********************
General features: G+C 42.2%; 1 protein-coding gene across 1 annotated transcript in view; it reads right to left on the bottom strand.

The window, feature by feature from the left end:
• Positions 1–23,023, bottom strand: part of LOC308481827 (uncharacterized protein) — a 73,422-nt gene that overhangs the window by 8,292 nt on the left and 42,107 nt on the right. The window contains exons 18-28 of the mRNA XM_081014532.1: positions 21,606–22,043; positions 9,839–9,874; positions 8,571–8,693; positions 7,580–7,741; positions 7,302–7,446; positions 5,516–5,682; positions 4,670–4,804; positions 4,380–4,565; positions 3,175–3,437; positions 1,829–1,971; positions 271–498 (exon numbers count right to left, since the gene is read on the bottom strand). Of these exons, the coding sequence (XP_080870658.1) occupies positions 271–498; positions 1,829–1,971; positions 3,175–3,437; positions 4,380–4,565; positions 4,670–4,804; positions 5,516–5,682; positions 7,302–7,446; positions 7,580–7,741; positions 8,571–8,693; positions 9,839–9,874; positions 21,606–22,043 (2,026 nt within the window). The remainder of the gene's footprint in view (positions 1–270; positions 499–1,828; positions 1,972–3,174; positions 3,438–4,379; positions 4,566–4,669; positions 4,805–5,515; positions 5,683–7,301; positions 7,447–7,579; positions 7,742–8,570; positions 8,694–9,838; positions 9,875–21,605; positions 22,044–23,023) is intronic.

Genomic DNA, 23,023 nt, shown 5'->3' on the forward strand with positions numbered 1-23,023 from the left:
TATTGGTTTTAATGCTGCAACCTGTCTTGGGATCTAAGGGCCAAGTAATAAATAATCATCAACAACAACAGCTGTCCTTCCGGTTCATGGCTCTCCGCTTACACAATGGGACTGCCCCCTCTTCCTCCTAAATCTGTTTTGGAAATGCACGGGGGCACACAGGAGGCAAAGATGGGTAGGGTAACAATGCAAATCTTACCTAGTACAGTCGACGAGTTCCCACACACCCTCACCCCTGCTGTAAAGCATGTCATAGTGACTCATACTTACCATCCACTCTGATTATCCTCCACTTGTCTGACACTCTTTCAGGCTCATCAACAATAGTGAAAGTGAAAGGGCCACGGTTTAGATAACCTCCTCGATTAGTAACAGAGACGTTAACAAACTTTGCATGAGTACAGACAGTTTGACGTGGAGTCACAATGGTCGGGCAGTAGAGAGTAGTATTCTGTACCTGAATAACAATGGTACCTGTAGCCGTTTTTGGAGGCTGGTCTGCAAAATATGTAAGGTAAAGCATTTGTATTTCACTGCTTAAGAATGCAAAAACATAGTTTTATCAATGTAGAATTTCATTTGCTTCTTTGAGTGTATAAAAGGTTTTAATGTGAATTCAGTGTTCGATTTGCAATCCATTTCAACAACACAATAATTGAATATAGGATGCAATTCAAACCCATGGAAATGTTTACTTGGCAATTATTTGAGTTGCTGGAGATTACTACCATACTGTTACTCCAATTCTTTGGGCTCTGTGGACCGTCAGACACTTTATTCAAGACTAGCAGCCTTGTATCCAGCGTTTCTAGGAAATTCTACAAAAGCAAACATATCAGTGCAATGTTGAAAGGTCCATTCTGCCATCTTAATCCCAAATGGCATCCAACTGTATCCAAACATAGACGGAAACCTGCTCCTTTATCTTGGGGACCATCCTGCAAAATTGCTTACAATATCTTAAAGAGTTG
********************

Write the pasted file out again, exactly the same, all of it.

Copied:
General features: G+C 42.2%; 1 protein-coding gene across 1 annotated transcript in view; it reads right to left on the bottom strand.

The window, feature by feature from the left end:
• Positions 1–23,023, bottom strand: part of LOC308481827 (uncharacterized protein) — a 73,422-nt gene that overhangs the window by 8,292 nt on the left and 42,107 nt on the right. The window contains exons 18-28 of the mRNA XM_081014532.1: positions 21,606–22,043; positions 9,839–9,874; positions 8,571–8,693; positions 7,580–7,741; positions 7,302–7,446; positions 5,516–5,682; positions 4,670–4,804; positions 4,380–4,565; positions 3,175–3,437; positions 1,829–1,971; positions 271–498 (exon numbers count right to left, since the gene is read on the bottom strand). Of these exons, the coding sequence (XP_080870658.1) occupies positions 271–498; positions 1,829–1,971; positions 3,175–3,437; positions 4,380–4,565; positions 4,670–4,804; positions 5,516–5,682; positions 7,302–7,446; positions 7,580–7,741; positions 8,571–8,693; positions 9,839–9,874; positions 21,606–22,043 (2,026 nt within the window). The remainder of the gene's footprint in view (positions 1–270; positions 499–1,828; positions 1,972–3,174; positions 3,438–4,379; positions 4,566–4,669; positions 4,805–5,515; positions 5,683–7,301; positions 7,447–7,579; positions 7,742–8,570; positions 8,694–9,838; positions 9,875–21,605; positions 22,044–23,023) is intronic.

Genomic DNA, 23,023 nt, shown 5'->3' on the forward strand with positions numbered 1-23,023 from the left:
TATTGGTTTTAATGCTGCAACCTGTCTTGGGATCTAAGGGCCAAGTAATAAATAATCATCAACAACAACAGCTGTCCTTCCGGTTCATGGCTCTCCGCTTACACAATGGGACTGCCCCCTCTTCCTCCTAAATCTGTTTTGGAAATGCACGGGGGCACACAGGAGGCAAAGATGGGTAGGGTAACAATGCAAATCTTACCTAGTACAGTCGACGAGTTCCCACACACCCTCACCCCTGCTGTAAAGCATGTCATAGTGACTCATACTTACCATCCACTCTGATTATCCTCCACTTGTCTGACACTCTTTCAGGCTCATCAACAATAGTGAAAGTGAAAGGGCCACGGTTTAGATAACCTCCTCGATTAGTAACAGAGACGTTAACAAACTTTGCATGAGTACAGACAGTTTGACGTGGAGTCACAATGGTCGGGCAGTAGAGAGTAGTATTCTGTACCTGAATAACAATGGTACCTGTAGCCGTTTTTGGAGGCTGGTCTGCAAAATATGTAAGGTAAAGCATTTGTATTTCACTGCTTAAGAATGCAAAAACATAGTTTTATCAATGTAGAATTTCATTTGCTTCTTTGAGTGTATAAAAGGTTTTAATGTGAATTCAGTGTTCGATTTGCAATCCATTTCAACAACACAATAATTGAATATAGGATGCAATTCAAACCCATGGAAATGTTTACTTGGCAATTATTTGAGTTGCTGGAGATTACTACCATACTGTTACTCCAATTCTTTGGGCTCTGTGGACCGTCAGACACTTTATTCAAGACTAGCAGCCTTGTATCCAGCGTTTCTAGGAAATTCTACAAAAGCAAACATATCAGTGCAATGTTGAAAGGTCCATTCTGCCATCTTAATCCCAAATGGCATCCAACTGTATCCAAACATAGACGGAAACCTGCTCCTTTATCTTGGGGACCATCCTGCAAAATTGCTTACAATATCTTAAAGAGTTG